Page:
Review: JUSTICE LEAGUE
Ignore the haters and (even worse!) the Commoner critics. Here is the only JUSTICE LEAGUE review you will need.
The biggest weakness is the villain. Steppenwolf looks cool, but he’s kinda one-dimensional. Like, what are his motivations? He seems to be just evil for the sake of being evil. The original idea for the plot, where JUSTICE LEAGUE was supposed to be two films and Steppenwolf was just the first lieutenant of the REAL big bad, Darkseid, might have fixed this. We’ll never know. As it is, he’s a rather bland, if bad-ass, villain. It would have worked better had we gotten to know him a little at a time, as we have with Thanos over in the Marvel cinematic universe. Likewise, would JUSTICE LEAGUE have been more effective had each of the principal characters been given his own standalone origin film beforehand, as was done with Wonder Woman? Probably.
However, as they chose not to go this route, and given that JUSTICE LEAGUE had to successfully introduce so many new characters while at the same time carrying an overall narrative–and bringing back Superman in the process–I’d say it was as good a film as it could possibly be. I thoroughly enjoyed it. There’s nothing else to complain about, here, unless it’s the sticklers for established continuity doing the grousing. Sometimes I’m one of those people and sometimes I’m not. Here, I’m not. When I first heard they’d cast Ezra Miller as The Flash, I raised hell. I couldn’t imagine a worse choice. Then I realized that the character as depicted in the film is not SUPPOSED to be the character from the comics, and I grokked what they were going for with him. Now I can’t imagine anybody ELSE playing the character. I loved him, and I loved what Miller did with him. I also didn’t expect to much care for Cyborg, and ended up loving him, too. Hell, I loved the movie, period. Is it perfect? No. But it’s a blast.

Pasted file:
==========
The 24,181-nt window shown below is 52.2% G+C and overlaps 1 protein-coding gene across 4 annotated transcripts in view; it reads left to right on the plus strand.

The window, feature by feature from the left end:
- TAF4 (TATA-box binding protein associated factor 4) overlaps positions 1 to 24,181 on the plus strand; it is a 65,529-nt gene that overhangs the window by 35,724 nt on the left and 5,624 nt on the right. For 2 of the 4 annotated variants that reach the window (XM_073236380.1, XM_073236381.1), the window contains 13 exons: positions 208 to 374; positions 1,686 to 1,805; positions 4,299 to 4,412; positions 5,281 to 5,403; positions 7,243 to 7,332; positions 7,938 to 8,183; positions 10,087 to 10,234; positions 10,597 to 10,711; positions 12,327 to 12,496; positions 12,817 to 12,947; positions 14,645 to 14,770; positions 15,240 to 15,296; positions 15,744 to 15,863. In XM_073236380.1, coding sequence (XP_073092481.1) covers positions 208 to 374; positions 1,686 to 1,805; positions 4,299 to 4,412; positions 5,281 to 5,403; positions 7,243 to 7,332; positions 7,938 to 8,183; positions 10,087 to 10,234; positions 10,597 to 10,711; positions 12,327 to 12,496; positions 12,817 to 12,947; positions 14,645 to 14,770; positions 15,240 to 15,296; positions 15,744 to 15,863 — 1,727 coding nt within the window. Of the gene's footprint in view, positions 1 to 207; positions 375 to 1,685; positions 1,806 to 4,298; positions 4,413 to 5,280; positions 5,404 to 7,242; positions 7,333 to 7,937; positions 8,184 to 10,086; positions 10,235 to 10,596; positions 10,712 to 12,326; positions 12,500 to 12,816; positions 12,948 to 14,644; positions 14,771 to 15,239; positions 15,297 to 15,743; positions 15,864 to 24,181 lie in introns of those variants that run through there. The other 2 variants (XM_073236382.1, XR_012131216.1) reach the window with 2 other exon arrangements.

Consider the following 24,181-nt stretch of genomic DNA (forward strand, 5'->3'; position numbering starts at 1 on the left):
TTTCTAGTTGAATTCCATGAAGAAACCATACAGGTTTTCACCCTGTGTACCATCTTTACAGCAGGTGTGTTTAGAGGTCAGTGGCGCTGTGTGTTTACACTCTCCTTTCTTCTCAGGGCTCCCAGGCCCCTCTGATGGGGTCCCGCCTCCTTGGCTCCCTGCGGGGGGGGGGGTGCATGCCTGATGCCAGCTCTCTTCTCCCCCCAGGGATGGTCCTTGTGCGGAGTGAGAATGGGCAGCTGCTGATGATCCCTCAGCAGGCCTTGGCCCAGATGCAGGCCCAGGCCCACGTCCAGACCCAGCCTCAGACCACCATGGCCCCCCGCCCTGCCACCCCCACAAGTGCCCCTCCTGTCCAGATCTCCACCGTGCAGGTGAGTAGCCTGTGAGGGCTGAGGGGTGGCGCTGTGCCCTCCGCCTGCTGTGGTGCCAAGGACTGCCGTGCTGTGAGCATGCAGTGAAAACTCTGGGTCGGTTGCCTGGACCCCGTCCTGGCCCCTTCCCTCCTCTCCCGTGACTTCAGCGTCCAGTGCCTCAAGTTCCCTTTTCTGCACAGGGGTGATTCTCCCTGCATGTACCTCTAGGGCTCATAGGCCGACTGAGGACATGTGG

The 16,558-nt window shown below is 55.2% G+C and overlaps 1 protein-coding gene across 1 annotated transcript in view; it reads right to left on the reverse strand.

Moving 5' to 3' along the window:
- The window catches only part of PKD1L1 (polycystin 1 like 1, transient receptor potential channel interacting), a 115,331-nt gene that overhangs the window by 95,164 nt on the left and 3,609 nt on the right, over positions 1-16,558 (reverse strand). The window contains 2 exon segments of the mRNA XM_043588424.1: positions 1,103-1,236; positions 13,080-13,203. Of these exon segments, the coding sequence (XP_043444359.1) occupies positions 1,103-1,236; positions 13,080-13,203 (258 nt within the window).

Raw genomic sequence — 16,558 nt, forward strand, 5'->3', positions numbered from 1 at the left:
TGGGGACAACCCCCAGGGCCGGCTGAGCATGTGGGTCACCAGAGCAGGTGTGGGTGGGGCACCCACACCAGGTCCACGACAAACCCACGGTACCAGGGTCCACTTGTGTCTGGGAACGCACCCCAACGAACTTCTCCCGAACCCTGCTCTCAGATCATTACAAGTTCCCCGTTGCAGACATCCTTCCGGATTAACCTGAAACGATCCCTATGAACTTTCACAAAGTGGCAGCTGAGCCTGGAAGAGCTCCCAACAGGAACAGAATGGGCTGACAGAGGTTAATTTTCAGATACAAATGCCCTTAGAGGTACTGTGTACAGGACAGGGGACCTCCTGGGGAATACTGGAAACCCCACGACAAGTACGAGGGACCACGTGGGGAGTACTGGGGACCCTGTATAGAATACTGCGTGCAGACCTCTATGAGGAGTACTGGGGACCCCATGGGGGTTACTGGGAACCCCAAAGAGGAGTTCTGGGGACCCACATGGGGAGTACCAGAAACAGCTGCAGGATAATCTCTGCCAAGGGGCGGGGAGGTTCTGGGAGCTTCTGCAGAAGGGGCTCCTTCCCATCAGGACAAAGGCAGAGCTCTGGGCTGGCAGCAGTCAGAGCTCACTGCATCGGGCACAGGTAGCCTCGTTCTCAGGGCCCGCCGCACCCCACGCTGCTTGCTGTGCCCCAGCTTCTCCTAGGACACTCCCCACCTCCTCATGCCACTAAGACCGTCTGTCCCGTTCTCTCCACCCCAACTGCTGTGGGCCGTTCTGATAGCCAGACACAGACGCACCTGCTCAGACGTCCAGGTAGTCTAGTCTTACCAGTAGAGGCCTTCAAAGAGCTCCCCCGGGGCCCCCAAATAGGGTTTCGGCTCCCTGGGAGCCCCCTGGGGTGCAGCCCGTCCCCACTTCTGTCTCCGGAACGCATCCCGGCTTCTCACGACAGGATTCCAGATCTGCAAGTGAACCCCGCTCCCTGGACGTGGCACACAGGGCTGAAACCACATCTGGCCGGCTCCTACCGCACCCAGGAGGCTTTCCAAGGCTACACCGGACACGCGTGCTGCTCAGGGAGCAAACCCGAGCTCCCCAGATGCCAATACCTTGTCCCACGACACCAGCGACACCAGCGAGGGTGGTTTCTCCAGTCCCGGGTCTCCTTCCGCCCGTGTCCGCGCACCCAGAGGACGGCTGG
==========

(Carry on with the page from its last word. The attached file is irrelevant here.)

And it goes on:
Oh, and if you’re wondering why I am reviewing it here instead of on our sister site, topcomics.com (whereon I ruminate this week on the business side of the film’s performance), it’s because of the Parademons. They’re freaky cool. They’re vampire-like (at one point they are even referred to in the film as vampires) and insect-like and they kick ass. The smell of fear attracts them. And they bite.
The latter statement is not a critique.